Tell Your Story. Fight Your Dragon. Vote.
March 3, 2020
We don’t usually delve into politics on here, and we’re certainly not here to tell you how to think or who to vote for. (In fact, we ask that you refrain from discussing today’s candidates here – that’s what our personal Facebook feeds are for!) But the fraught political landscape has us thinking a lot about stories. To be fair, everything makes us think about stories, but still: whose stories get to be told? What kinds of stories do we immediately understand and nod along to? What stories have shaped our minds and our culture so profoundly that we don’t even notice or question them when they appear? And what stories can cast a spell and change the world?
This is Alice Paul, a leader of the twentieth century women’s suffrage movement. She advocated for and helped secure passage of the 19th Amendment to the US Constitution. By helping women gain the right to vote, she was fighting an incredibly entrenched story – the story that women weren’t smart enough, capable enough, or generally fit to make decisions about how their country should be run. Basically, she was fighting the idea that women should be good and stay in their tower (Lady of Shalott, anyone?) instead of coming out, getting arrested for protesting, kissing Lancelot’s face, and maybe fighting a dragon. It’s an old story, a story so powerful that it still influences our politics today. Also, she looks like an actual queen in this picture. Guenevere giving a toast, perhaps? Cheers, Alice!
So why are we talking about politics and Alice Paul? Today is “Super Tuesday” in the United States, the day in each election season when the greatest number of states hold their primary elections and caucuses. Whatever happens today will have a great say in determining who will be on the election ballot for president in November. But what happens today will, in large part, happen because of stories. It will happen because of the stories the media tells us, yes, but more importantly it will happen because of the stories we tell each other. It will happen because Uncle Jake had a bad experience at a rally for X candidate and told everybody about it at church, or because your neighbor put out a sign endorsing Y and when you asked her about it, she had a great story that convinced you candidate Y really was the right choice. Stories told at Town Hall Meetings, stories told around the dinner table, stories you hear in your WhatsApp group thread. Who people vote for is determined by the stories that rise up around candidates – which means our governments, our countries, are shaped by them too. This is how powerful stories are.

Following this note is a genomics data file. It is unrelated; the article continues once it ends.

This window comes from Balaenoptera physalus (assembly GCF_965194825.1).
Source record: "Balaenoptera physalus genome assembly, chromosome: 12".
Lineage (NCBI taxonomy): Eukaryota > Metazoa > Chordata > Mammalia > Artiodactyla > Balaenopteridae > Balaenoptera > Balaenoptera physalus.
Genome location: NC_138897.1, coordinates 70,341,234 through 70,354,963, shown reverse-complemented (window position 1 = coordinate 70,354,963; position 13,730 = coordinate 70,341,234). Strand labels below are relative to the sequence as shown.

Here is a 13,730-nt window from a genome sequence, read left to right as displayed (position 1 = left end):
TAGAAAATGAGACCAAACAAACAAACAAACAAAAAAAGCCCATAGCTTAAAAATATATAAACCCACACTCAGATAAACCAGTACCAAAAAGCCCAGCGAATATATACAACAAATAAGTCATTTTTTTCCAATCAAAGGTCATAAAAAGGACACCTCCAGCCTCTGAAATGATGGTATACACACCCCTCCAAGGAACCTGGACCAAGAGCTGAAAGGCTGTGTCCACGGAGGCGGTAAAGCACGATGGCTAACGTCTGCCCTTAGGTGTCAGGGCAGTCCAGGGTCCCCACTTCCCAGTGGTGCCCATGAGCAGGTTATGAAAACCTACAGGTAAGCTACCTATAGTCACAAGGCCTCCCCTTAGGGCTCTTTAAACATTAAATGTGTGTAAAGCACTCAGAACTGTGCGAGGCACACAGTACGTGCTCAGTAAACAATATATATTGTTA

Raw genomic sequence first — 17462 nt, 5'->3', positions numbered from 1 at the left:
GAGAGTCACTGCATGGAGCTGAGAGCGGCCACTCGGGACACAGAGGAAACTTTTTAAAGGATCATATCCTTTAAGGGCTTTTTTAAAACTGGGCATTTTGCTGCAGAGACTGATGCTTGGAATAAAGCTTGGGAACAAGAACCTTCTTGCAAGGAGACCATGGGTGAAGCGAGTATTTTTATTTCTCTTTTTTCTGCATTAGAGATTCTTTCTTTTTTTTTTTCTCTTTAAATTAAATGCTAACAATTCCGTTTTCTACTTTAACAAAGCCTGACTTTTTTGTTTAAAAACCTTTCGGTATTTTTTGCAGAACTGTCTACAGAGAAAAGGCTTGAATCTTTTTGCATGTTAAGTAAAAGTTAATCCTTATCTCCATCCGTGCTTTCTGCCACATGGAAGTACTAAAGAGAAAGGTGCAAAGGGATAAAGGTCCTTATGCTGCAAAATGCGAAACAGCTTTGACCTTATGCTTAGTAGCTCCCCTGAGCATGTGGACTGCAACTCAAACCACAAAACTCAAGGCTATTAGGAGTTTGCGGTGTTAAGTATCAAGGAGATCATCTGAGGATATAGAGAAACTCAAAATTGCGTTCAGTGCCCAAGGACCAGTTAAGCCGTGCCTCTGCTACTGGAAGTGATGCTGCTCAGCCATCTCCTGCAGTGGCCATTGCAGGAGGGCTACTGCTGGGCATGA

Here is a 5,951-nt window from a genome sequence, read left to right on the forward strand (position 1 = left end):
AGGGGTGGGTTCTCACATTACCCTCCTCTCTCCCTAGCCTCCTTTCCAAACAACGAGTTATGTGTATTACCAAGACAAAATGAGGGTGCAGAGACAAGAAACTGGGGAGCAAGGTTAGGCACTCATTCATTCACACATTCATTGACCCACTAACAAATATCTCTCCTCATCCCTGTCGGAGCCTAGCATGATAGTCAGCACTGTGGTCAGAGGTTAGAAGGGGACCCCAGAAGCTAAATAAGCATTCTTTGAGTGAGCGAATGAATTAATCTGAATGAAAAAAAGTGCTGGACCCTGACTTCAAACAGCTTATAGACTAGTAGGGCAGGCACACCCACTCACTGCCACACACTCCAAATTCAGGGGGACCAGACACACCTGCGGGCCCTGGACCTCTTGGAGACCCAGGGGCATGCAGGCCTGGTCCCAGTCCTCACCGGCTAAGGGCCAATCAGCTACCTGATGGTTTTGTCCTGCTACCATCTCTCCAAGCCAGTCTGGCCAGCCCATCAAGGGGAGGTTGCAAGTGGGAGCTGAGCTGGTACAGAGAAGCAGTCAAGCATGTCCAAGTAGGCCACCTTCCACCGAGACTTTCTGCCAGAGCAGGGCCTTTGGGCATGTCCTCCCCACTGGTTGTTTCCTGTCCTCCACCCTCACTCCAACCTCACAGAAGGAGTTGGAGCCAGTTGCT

Thinking about all this reminded us of a piece our dear friend Shveta Thakrar wrote back in 2017 for Uncanny Magazine called #beautifulresistance. In this essay, she too talks about how powerful stories are, how they impact everything around us, and how, sometimes, stories teach the fear that leads to exclusion, binary thinking, racism, sexism, bigotry, and so on. But she makes the point that if stories are that powerful, and can be used for that much bad, then they can be equally powerful forces for good. They can be used to “fight the idea of division and separation with compassion, [to] scatter seeds of hope and awareness across a hostile, possibly infertile landscape and leave them to sprout where they may.” These stories can be a kind of #beautifulresistance to the fear and pain that other stories spread.
In the end, voting is a way of telling your own story too. It’s a way of making sure your story gets heard. Whatever candidate speaks to you does so because of the story they weave about the future of America… but more importantly because their version of the story includes you. So get out there and vote. Help your story be heard, help fight the dragons, be a part of the #beautifulresistance. Change the world.
We’ll end with a poem we wrote in 2017, partially as a response to Shveta’s piece. It’s all about sending up the bat signal, a call to action: “An Announcement,” if you will. You can read it at Uncanny Magazine or click this link to download a pretty PDF version we made just for this post :).